1. Circa 1200 BCE, a decreasing supply of tin due to wars and the breakdown of trade led to a drastic increase in the price of bronze in the Middle East and Greece (tin being necessary for its production). It is around this time that blacksmiths developed iron- and steel-making techniques (as substitutes for bronze). What does the increasing price of bronze signal?
  2. Let’s see if the forces of the market can be as efficient as a benevolent dictator. Since laptop computers are increasingly easy to build and since they allow people to use their computers wherever they like, an all-wise benevolent dictator would probably decree that most people buy laptops rather than desktop computers. This is especially true now that laptops are about as powerful as most desktops. Since it’s become much easier to build better laptop computers in recent years, laptop supply has increased. What does this do to the price of laptops?
  3. If a nation’s government made it impossible for inefficient firms to fail by giving them loans, cash grants, and other bailouts to stay in business, is that nation likely to be poorer or richer as a result of this strategy? (Hint: Steven Davis and John Haltiwanger. 1999. “Gross Job Flows.” In Handbook of Labor Economics (Amsterdam: North–Holland) found than in the United States, 60% of the increase in U.S. manufacturing efficiency was caused by people moving from weak firms to strong firms.)

Atlas topic, subject, and course

The Price System and Price Regulation (core topic) in Economic Analysis and Atlas102 Economic Analysis.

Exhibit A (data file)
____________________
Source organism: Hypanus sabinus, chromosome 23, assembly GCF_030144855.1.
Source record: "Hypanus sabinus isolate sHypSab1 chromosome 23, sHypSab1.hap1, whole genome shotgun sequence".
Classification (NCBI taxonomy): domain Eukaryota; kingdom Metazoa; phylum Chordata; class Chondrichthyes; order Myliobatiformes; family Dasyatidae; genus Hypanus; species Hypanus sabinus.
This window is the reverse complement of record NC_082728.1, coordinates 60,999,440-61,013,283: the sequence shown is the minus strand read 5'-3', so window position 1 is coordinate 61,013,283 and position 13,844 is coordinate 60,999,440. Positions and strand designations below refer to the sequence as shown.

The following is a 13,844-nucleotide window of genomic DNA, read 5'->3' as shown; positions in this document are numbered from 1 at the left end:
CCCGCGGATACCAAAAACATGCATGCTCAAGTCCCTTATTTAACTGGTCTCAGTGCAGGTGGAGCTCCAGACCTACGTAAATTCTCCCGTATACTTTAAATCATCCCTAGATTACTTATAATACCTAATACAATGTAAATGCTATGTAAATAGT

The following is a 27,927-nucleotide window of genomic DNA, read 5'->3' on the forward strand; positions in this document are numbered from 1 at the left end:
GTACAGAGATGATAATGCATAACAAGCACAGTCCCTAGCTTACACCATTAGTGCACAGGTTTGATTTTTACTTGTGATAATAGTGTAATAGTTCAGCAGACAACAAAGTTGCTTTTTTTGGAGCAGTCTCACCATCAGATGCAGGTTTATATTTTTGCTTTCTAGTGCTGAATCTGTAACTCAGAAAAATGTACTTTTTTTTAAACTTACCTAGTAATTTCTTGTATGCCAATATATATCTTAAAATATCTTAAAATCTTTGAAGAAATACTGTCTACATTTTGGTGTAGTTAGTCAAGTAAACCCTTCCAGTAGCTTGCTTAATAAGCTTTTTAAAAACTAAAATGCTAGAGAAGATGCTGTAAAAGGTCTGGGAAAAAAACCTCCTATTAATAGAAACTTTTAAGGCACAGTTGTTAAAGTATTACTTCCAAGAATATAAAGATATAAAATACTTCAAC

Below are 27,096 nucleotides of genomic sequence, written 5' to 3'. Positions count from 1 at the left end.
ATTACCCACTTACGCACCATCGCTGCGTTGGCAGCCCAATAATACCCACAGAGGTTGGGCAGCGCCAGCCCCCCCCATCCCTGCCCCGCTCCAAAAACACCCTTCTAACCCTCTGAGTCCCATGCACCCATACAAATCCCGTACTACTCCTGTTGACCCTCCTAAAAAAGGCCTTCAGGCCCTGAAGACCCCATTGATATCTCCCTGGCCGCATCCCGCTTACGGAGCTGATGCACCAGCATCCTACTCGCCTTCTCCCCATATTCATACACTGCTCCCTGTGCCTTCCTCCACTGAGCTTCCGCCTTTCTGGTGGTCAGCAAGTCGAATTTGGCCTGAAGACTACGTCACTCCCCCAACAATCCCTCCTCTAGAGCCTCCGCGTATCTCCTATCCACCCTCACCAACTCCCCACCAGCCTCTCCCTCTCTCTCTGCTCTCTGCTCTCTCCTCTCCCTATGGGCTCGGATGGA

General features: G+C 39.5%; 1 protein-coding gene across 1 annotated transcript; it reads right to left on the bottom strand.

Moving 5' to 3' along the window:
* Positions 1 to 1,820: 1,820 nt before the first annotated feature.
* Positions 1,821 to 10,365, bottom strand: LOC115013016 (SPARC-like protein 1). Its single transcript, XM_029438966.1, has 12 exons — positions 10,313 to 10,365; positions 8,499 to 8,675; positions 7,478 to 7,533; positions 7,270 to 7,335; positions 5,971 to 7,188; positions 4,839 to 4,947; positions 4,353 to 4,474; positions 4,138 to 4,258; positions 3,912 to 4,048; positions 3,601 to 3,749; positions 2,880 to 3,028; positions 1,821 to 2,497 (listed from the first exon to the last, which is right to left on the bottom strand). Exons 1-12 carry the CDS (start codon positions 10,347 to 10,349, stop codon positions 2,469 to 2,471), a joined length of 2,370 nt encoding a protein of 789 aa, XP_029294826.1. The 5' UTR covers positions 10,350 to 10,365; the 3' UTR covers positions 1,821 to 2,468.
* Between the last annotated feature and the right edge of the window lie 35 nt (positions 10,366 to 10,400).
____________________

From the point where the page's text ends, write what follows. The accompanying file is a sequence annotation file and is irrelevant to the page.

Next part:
Source

Alex Tabarrok, I Rose (3-minute video), Principles of Economics – Microeconomics, Marginal Revolution University, at http://www.mruniversity.com/courses/principles-economics-microeconomics/price-system-definition-invisible-hand, accessed 1 May 2016.

Alex Tabarrok, Information and Incentives (10-minute video), Principles of Economics – Microeconomics, Marginal Revolution University, at http://www.mruniversity.com/courses/principles-economics-microeconomics/information-problem-economics-hayek, accessed 1 May 2016.

Alex Tabarrok, A Price Is a Signal Wrapped up in an Incentive (5-minute video), Principles of Economics – Microeconomics, Marginal Revolution University, at http://www.mruniversity.com/courses/principles-economics-microeconomics/price-system-spontaneous-order, accessed 1 May 2016.

Alex Tabarrok, The Great Economic Problem (8-minute video), Principles of Economics – Microeconomics, Marginal Revolution University, at http://www.mruniversity.com/courses/principles-economics-microeconomics/economic-problem-central-planning-70s-oil-crisis, accessed 1 May 2016.

Page created by: Ian Clark, last modified 1 May 2016.

Images: Alex Tabarrok, minute 0:14 of Information and Incentives (10-minute video), Principles of Economics – Microeconomics, Marginal Revolution University, at http://www.mruniversity.com/courses/principles-economics-microeconomics/information-problem-economics-hayek, accessed 1 May 2016.

Alex Tabarrok, minute 0.00 of A Price Is a Signal Wrapped up in an Incentive (5-minute video), Principles of Economics – Microeconomics, Marginal Revolution University, at http://www.mruniversity.com/courses/principles-economics-microeconomics/price-system-spontaneous-order, accessed 1 May 2016.

Alex Tabarrok, minute 0:14 of The Great Economic Problem (8-minute video), Principles of Economics – Microeconomics, Marginal Revolution University, at http://www.mruniversity.com/courses/principles-economics-microeconomics/economic-problem-central-planning-70s-oil-crisis, accessed 1 May 2016.